How many orphans under the age of 25 were present during your church's Mother's Day celebration?
Today I sat in a church service celebrating Dominican Mother's Day, surrounded by 10 children and young adults whose mothers have passed away (4 of whom lost their mothers within the past year) and another 15 who do not live with their mothers for reasons including abandonment, abuse, mental illness, and extreme poverty. In addition to those 25, there are 4 other girls who stayed home today because going to church on Mother's Day is too painful for them since the loss of their mothers.
I watched as these children and young people wiped tears from their eyes as we sang songs about moms. I watched them lower their eyes when mothers were named and honored from the pulpit. I watched them put their arms around each other in silence and give an understanding nod.
You might ask - Isn't that torture? Shouldn't the church be more sensitive? Shouldn't more acknowledgment be given to those children on Sundays like today? Don't they deserve more than a line in a prayer asking for comfort and peace?
I'm going to tell you something.
You're asking the wrong questions.
Look back at the first question at the top of this blog entry - How many orphans under the age of 25 were present during your church's Mother's Day celebration?
If your answer was 0, or if you had to struggle to think of one or two orphans (by death, abandonment, or abuse), then I respectfully and humbly suggest that your church has bigger questions to be asking than those which invoke judgment on a congregation that is following Christ's command to love and care for orphans.
We are imperfect people trying to fulfill a perfect God's purposes in the world. That means that we imperfectly try to care for orphans. We imperfectly try to be sensitive and end up saying the wrong things. We imperfectly try to provide orphans with families, house-parents, and church families that will never fully take the place of their biological families. But the key word there is "try." God's call to care for orphans is not optional. He even goes as far as to call it "pure and faultless religion," - the call to look after orphans and widows in their distress and to keep oneself from being polluted by the world. (James 1:27) The world says that orphans aren't our responsibility. The world says that it's the government's job to look out for orphaned, abused, and abandoned children. We fault government agencies and child protective services for imperfectly doing the job that God calls His own people to do. We pass off the responsibility because it's easy to look the other way. But I refuse to be polluted by the world's beliefs about God's unmistakable call to the Church. I refuse to accept the lie that orphan care is not for everyone. If you have received adoption into the family of Christ as I have, your response to God's gracious gift should be the extension of that gift to those who are in great need here on earth. We are called to be imitators of God, so if God did it, I'm pretty sure I'm supposed to do it, too.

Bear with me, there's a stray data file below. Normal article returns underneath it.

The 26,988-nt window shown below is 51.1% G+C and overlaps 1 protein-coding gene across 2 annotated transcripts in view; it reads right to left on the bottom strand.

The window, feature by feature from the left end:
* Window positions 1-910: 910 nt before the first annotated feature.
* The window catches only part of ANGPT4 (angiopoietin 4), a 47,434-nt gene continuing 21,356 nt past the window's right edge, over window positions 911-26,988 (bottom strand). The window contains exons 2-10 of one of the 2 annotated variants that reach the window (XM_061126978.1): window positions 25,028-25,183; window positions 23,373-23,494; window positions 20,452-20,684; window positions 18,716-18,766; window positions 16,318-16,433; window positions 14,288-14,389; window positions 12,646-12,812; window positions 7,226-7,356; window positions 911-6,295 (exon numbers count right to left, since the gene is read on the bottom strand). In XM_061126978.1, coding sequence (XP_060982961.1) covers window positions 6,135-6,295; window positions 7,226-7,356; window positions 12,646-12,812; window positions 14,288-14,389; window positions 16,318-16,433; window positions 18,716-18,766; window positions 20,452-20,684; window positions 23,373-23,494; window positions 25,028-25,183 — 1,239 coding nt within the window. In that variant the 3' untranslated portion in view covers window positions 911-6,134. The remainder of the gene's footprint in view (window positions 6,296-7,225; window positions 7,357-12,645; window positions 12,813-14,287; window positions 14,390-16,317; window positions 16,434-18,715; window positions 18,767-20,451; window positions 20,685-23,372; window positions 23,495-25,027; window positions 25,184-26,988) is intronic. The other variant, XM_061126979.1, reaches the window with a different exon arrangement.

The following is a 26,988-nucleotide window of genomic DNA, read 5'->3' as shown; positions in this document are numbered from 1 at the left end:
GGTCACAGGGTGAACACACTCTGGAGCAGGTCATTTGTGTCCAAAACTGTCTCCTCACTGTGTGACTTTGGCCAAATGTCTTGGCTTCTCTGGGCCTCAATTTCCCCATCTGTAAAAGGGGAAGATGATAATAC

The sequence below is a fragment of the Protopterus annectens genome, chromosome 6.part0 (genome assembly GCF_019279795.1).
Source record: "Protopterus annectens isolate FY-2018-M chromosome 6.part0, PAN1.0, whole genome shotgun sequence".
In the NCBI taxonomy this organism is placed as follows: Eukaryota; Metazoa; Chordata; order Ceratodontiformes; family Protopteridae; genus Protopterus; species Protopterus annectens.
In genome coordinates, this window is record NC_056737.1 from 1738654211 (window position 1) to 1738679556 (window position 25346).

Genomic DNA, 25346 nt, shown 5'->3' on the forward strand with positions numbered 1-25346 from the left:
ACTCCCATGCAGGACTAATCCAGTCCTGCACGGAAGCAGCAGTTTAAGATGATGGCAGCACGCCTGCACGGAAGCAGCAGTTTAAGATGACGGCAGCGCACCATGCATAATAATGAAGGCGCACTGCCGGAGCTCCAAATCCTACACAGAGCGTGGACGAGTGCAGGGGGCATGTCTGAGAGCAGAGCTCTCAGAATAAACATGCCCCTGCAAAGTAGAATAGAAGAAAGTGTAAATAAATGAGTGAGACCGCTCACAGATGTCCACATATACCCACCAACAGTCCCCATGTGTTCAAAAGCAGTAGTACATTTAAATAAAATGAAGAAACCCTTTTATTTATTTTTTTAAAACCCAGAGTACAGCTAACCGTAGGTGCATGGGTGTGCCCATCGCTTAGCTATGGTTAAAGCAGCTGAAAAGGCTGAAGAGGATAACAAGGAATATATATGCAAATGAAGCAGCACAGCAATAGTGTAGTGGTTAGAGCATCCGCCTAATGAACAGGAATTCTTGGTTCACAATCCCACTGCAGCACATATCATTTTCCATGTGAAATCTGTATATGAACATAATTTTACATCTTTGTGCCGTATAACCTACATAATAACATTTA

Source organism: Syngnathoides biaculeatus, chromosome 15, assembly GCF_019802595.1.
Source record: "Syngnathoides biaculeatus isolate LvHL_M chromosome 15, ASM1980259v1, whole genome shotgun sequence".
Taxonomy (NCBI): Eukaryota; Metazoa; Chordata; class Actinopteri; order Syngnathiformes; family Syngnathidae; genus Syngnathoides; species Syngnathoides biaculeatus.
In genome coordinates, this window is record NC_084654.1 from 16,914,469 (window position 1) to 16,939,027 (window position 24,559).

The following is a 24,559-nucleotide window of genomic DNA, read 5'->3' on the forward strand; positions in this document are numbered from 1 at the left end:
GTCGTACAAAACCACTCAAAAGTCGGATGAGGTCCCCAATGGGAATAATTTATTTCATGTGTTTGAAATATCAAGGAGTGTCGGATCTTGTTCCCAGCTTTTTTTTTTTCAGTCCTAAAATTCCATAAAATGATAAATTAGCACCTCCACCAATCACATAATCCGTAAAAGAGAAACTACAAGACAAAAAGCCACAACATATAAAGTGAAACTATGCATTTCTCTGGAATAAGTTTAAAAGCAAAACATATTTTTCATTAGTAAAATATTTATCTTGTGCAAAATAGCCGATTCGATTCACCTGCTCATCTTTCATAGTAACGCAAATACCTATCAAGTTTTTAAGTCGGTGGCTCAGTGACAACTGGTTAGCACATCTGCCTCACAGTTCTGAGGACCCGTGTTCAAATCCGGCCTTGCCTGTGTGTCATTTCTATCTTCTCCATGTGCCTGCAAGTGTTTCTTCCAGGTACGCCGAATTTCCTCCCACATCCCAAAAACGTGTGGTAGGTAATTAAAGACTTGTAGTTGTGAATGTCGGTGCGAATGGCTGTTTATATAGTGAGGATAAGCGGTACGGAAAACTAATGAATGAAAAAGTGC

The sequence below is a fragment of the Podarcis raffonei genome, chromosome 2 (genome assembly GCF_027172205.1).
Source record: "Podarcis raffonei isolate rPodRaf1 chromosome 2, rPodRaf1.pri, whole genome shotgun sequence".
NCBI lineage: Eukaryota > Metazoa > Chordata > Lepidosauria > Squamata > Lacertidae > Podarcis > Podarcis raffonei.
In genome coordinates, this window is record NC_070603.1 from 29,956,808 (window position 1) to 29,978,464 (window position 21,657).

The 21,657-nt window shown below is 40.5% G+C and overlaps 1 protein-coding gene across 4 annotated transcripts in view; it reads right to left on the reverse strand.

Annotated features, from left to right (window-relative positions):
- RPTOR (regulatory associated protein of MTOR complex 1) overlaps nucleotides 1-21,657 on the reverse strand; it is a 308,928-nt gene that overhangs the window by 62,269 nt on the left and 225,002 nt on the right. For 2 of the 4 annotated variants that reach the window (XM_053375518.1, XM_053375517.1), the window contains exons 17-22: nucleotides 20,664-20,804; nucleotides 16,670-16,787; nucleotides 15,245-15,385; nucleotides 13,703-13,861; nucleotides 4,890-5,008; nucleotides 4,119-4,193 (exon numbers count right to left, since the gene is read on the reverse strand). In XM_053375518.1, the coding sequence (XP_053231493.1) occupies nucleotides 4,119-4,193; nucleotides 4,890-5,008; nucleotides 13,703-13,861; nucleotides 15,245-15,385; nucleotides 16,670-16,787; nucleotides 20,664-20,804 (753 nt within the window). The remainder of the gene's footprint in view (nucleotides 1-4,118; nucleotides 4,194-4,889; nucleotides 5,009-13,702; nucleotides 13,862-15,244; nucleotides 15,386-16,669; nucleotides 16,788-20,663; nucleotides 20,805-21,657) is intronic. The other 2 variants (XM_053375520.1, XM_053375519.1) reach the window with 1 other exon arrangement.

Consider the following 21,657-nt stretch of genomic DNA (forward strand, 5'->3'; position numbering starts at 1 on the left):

So sponsor an orphaned child. Become a foster parent. Investigate adoption as an option for your family. Use the financial resources God has blessed you with to enable others to adopt. Refuse to be complacent. Ask God to send orphans your way and show you how He wants you to be involved in their lives.